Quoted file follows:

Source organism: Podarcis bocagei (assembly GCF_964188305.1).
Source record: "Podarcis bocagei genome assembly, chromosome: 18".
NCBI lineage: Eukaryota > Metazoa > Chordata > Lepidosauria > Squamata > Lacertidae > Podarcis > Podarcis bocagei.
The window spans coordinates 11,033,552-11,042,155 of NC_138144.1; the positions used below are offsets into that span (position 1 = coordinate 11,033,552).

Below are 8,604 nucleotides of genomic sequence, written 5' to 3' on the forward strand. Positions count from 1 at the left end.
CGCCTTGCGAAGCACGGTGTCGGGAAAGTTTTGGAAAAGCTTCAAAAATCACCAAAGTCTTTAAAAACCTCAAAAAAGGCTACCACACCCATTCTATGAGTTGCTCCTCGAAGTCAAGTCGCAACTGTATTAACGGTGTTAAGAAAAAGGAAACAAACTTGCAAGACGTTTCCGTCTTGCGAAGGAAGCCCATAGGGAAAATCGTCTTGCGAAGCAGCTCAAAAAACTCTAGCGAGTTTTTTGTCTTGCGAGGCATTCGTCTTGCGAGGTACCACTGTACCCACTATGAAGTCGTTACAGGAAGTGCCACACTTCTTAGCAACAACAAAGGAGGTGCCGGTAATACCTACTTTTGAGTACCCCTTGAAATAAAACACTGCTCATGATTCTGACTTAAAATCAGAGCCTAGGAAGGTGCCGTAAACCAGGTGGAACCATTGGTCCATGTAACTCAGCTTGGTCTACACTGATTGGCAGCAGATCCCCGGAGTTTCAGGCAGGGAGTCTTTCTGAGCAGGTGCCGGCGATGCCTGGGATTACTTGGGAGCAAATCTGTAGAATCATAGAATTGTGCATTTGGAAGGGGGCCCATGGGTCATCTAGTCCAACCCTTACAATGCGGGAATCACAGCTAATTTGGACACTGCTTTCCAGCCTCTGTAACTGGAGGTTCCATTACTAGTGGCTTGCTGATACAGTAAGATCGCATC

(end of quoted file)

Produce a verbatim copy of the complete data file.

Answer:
Source organism: Podarcis bocagei (assembly GCF_964188305.1).
Source record: "Podarcis bocagei genome assembly, chromosome: 18".
NCBI lineage: Eukaryota > Metazoa > Chordata > Lepidosauria > Squamata > Lacertidae > Podarcis > Podarcis bocagei.
The window spans coordinates 11,033,552-11,042,155 of NC_138144.1; the positions used below are offsets into that span (position 1 = coordinate 11,033,552).

Below are 8,604 nucleotides of genomic sequence, written 5' to 3' on the forward strand. Positions count from 1 at the left end.
CGCCTTGCGAAGCACGGTGTCGGGAAAGTTTTGGAAAAGCTTCAAAAATCACCAAAGTCTTTAAAAACCTCAAAAAAGGCTACCACACCCATTCTATGAGTTGCTCCTCGAAGTCAAGTCGCAACTGTATTAACGGTGTTAAGAAAAAGGAAACAAACTTGCAAGACGTTTCCGTCTTGCGAAGGAAGCCCATAGGGAAAATCGTCTTGCGAAGCAGCTCAAAAAACTCTAGCGAGTTTTTTGTCTTGCGAGGCATTCGTCTTGCGAGGTACCACTGTACCCACTATGAAGTCGTTACAGGAAGTGCCACACTTCTTAGCAACAACAAAGGAGGTGCCGGTAATACCTACTTTTGAGTACCCCTTGAAATAAAACACTGCTCATGATTCTGACTTAAAATCAGAGCCTAGGAAGGTGCCGTAAACCAGGTGGAACCATTGGTCCATGTAACTCAGCTTGGTCTACACTGATTGGCAGCAGATCCCCGGAGTTTCAGGCAGGGAGTCTTTCTGAGCAGGTGCCGGCGATGCCTGGGATTACTTGGGAGCAAATCTGTAGAATCATAGAATTGTGCATTTGGAAGGGGGCCCATGGGTCATCTAGTCCAACCCTTACAATGCGGGAATCACAGCTAATTTGGACACTGCTTTCCAGCCTCTGTAACTGGAGGTTCCATTACTAGTGGCTTGCTGATACAGTAAGATCGCATC